Session Time: 12:30pm-2:00pm
Location: Exhibit Hall located in Hall B, Level 2
Objective: Our aim was to test if α-synclein aggregation drives neuronal demise and microglial activation in a murine model of induced-α-synucleinopathy.
Background: Pathological α-synuclein aggregates in the brain are a PD hallmark. Brain α-synuclein aggregation and spreading can be modelled in rodents. Microglial activation is also an early event in PD. However, it is unclear whether it is the α-syncuclein aggregation process itself, or another process, that drives PD-associated neurodegeneration and microgliosis. Understanding these pathological events is an important step toward identifying therapeutic targets.
Methods: C57Bl6/J Mice were injected unilaterally in the striatum with 10µg of sonicated recombinant murine α-synuclein fibrils (to induce α-synucleinopathy), or with PBS (control). After 3 months, brains were prepared for immunohistology, electron microscopy, or dopamine measurement. Dopaminergic neurons number and fibre density, α-synuclein aggregates, microglial activation and synaptic integrity were quantified on digital images of antibody stained brain sections.
Results: Numerous synuclein aggregates were found ipsilaterally (striatum, Subst. Nigra (SN), cortex, amygdala) and contralaterally (cortex, amygadala). In contrast, neurodegeneration and microgliosis were found in brain regions with, but also in brain regions without aggregates. Thus, a slight but significant (15%) decrease in the number of tyrosine-hydroxylase (TH) positive neurons was found in the ipsilateral SN (with aggregates) and the contralateral SN (without aggregates). Both sides showed also prominent microgliosis. The hippocampus, which was completely devoid of aggregates, showed profound synapse degeneration and microgliosis on both sides. The cortex, which had numerous aggregates, also showed profound degeneration of synapses and microgliosis on both sides. The striatum showed loss of dopamine and of TH-positive fibres only ipsilaterally. Further analyses, such as Electron Microscopy, are in progress.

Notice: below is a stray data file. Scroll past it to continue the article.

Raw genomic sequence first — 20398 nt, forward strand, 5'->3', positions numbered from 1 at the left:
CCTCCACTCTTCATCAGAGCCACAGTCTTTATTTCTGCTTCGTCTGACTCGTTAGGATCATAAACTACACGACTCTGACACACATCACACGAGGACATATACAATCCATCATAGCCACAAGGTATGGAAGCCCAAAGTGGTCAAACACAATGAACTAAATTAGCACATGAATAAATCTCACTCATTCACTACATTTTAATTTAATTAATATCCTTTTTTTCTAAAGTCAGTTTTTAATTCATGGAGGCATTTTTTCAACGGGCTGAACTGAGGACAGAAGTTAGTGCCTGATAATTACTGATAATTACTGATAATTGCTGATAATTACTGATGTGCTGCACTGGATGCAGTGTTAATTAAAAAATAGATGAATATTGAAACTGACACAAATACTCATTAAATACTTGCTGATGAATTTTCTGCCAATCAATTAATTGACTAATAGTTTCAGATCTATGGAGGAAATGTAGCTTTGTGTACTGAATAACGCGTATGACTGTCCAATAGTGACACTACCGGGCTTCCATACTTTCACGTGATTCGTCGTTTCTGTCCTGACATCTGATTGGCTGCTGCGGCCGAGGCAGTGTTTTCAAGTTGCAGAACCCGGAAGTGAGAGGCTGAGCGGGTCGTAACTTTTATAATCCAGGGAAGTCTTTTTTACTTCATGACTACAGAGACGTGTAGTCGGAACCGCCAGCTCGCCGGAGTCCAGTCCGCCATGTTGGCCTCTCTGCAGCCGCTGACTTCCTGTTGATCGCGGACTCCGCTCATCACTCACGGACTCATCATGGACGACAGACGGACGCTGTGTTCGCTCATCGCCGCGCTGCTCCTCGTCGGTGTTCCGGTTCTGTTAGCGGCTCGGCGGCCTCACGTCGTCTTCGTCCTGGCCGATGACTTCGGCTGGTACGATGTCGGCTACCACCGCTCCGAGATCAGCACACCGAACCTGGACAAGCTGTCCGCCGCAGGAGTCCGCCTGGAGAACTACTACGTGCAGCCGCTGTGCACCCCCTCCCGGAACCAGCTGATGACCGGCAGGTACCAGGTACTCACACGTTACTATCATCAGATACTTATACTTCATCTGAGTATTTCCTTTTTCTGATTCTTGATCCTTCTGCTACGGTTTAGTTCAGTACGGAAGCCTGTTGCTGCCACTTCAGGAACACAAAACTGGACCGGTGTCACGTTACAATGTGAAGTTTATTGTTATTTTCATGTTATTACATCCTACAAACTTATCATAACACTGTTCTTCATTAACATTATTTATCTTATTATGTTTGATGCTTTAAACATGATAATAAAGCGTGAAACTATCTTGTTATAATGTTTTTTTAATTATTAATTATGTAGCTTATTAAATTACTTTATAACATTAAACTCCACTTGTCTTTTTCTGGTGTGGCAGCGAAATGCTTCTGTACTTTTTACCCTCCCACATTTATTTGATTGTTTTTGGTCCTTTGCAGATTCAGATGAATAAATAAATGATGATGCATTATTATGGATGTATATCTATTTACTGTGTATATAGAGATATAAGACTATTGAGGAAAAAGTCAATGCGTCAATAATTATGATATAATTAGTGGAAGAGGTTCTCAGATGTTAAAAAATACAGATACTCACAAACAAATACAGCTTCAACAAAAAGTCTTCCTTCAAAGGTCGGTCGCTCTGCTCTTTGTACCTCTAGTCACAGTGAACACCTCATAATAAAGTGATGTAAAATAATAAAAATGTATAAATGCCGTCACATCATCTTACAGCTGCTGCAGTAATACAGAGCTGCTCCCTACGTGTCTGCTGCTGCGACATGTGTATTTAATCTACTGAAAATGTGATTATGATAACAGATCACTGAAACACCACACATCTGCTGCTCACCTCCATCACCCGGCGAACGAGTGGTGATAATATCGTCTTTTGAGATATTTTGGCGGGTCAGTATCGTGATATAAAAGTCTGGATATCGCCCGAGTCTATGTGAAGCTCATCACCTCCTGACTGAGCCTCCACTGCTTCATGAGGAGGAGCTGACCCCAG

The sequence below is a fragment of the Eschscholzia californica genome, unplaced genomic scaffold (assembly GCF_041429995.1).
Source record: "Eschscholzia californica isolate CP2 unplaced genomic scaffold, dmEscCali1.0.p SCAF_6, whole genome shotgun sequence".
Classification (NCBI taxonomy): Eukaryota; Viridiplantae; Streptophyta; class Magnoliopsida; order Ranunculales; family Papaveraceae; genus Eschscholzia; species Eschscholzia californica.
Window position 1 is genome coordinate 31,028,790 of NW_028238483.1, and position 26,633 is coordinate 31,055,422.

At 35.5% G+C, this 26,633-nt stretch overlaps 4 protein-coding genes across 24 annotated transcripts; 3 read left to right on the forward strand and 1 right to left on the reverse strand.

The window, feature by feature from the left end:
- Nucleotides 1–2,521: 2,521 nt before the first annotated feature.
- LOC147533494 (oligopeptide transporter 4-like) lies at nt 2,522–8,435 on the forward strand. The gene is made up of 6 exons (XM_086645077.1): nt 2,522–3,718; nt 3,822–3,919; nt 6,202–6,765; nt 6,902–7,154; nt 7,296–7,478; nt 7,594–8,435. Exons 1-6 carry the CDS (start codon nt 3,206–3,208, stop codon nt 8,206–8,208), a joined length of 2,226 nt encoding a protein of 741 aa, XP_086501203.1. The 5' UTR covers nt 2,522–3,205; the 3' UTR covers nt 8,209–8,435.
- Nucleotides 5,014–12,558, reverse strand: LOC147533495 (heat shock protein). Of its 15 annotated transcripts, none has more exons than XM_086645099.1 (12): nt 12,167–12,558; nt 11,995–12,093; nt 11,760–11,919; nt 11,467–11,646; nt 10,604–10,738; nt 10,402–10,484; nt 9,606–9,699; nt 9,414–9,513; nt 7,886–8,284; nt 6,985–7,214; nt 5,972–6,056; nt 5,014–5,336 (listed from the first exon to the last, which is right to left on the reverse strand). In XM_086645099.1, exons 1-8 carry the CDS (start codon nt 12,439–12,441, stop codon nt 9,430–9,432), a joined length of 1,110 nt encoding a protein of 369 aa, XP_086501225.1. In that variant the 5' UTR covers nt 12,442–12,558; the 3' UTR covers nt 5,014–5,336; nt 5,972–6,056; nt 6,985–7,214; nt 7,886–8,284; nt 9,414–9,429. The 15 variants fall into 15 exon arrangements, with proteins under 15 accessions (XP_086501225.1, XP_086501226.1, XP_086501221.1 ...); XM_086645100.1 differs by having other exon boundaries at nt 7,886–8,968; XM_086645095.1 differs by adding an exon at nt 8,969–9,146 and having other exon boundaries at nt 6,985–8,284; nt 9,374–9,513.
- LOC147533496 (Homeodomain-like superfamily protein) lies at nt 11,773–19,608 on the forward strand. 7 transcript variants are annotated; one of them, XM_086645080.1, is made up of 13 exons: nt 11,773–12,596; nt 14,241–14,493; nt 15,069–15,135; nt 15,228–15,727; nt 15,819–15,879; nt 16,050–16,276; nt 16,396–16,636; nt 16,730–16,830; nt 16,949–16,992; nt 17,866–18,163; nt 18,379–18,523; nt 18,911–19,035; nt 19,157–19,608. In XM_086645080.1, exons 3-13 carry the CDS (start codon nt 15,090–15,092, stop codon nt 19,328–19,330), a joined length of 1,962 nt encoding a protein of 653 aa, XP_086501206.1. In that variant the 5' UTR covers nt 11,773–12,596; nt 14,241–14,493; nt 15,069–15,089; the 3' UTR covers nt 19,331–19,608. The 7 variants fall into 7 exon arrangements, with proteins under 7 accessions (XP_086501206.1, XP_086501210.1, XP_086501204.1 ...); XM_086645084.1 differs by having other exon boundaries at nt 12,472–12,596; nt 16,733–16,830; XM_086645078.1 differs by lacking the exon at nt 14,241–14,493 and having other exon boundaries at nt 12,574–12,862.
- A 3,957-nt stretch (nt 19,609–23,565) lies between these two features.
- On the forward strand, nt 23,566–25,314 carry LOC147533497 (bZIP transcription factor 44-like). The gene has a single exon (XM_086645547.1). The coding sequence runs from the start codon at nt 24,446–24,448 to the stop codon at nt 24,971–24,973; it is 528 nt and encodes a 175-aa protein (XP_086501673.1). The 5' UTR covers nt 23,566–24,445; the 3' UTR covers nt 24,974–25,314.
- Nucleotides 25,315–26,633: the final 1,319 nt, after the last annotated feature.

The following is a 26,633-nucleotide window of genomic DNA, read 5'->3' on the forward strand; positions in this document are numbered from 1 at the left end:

Conclusions: These results show that presence of aggregates does not necessarily coincide with neurodegeneration or microgliosis in a murine model of induced α-synuclein seeding/spreading, indicating that α-synuclein aggregation is not, or at least not always, the major driver of PD-related pathological events. Other α-synuclein entities, such as oligomers, may be responsible for these events.
To cite this abstract in AMA style:P. Garcia, W. Wemheuer, S. Brioschi, A. Masuch, E. Masliah, V. Koziel, T. Pillot, E. Koncina, C. Jaeger, A. Weihofen, R. Balling, K. Biber, M. Buttini. Neurodegeneration and microgliosis are independent of α-synuclein aggregation in a mouse model of "prion-like" α-synuclein speading [abstract]. Mov Disord. 2016; 31 (suppl 2). https://www.mdsabstracts.org/abstract/neurodegeneration-and-microgliosis-are-independent-of-synuclein-aggregation-in-a-mouse-model-of-prion-like-synuclein-speading/. Accessed November 29, 2023.
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